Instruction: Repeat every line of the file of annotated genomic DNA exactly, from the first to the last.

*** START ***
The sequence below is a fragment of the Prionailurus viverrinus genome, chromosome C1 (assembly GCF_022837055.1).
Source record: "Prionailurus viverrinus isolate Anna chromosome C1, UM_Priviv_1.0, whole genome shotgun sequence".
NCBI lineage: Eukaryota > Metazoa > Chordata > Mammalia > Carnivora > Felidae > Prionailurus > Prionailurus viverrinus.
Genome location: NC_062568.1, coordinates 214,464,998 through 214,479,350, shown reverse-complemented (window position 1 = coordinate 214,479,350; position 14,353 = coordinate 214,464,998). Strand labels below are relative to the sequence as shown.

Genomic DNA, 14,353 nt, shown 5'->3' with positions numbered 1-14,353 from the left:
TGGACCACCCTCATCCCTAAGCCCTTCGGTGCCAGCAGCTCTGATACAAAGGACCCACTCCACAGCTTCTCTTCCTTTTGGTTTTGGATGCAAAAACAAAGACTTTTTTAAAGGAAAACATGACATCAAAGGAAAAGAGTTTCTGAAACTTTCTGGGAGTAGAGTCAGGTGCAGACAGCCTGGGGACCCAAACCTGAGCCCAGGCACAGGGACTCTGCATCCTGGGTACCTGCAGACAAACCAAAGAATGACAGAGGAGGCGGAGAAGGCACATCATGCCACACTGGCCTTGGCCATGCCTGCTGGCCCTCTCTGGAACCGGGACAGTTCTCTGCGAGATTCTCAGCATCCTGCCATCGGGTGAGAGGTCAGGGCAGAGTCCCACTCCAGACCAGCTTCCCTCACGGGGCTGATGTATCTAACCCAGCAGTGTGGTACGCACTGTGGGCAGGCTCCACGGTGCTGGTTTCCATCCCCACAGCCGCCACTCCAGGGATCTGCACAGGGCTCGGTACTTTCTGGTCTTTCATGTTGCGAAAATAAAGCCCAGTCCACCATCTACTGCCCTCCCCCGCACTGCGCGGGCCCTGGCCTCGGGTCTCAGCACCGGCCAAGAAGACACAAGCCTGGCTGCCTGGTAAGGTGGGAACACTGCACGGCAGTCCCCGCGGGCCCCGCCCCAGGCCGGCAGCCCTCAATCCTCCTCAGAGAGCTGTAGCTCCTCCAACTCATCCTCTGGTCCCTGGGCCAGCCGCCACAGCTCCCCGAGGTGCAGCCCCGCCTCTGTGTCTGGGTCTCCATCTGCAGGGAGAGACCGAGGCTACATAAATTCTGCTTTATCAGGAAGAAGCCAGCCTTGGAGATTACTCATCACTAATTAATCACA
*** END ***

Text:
The sequence below is a fragment of the Prionailurus viverrinus genome, chromosome C1 (assembly GCF_022837055.1).
Source record: "Prionailurus viverrinus isolate Anna chromosome C1, UM_Priviv_1.0, whole genome shotgun sequence".
NCBI lineage: Eukaryota > Metazoa > Chordata > Mammalia > Carnivora > Felidae > Prionailurus > Prionailurus viverrinus.
Genome location: NC_062568.1, coordinates 214,464,998 through 214,479,350, shown reverse-complemented (window position 1 = coordinate 214,479,350; position 14,353 = coordinate 214,464,998). Strand labels below are relative to the sequence as shown.

Genomic DNA, 14,353 nt, shown 5'->3' with positions numbered 1-14,353 from the left:
TGGACCACCCTCATCCCTAAGCCCTTCGGTGCCAGCAGCTCTGATACAAAGGACCCACTCCACAGCTTCTCTTCCTTTTGGTTTTGGATGCAAAAACAAAGACTTTTTTAAAGGAAAACATGACATCAAAGGAAAAGAGTTTCTGAAACTTTCTGGGAGTAGAGTCAGGTGCAGACAGCCTGGGGACCCAAACCTGAGCCCAGGCACAGGGACTCTGCATCCTGGGTACCTGCAGACAAACCAAAGAATGACAGAGGAGGCGGAGAAGGCACATCATGCCACACTGGCCTTGGCCATGCCTGCTGGCCCTCTCTGGAACCGGGACAGTTCTCTGCGAGATTCTCAGCATCCTGCCATCGGGTGAGAGGTCAGGGCAGAGTCCCACTCCAGACCAGCTTCCCTCACGGGGCTGATGTATCTAACCCAGCAGTGTGGTACGCACTGTGGGCAGGCTCCACGGTGCTGGTTTCCATCCCCACAGCCGCCACTCCAGGGATCTGCACAGGGCTCGGTACTTTCTGGTCTTTCATGTTGCGAAAATAAAGCCCAGTCCACCATCTACTGCCCTCCCCCGCACTGCGCGGGCCCTGGCCTCGGGTCTCAGCACCGGCCAAGAAGACACAAGCCTGGCTGCCTGGTAAGGTGGGAACACTGCACGGCAGTCCCCGCGGGCCCCGCCCCAGGCCGGCAGCCCTCAATCCTCCTCAGAGAGCTGTAGCTCCTCCAACTCATCCTCTGGTCCCTGGGCCAGCCGCCACAGCTCCCCGAGGTGCAGCCCCGCCTCTGTGTCTGGGTCTCCATCTGCAGGGAGAGACCGAGGCTACATAAATTCTGCTTTATCAGGAAGAAGCCAGCCTTGGAGATTACTCATCACTAATTAATCACA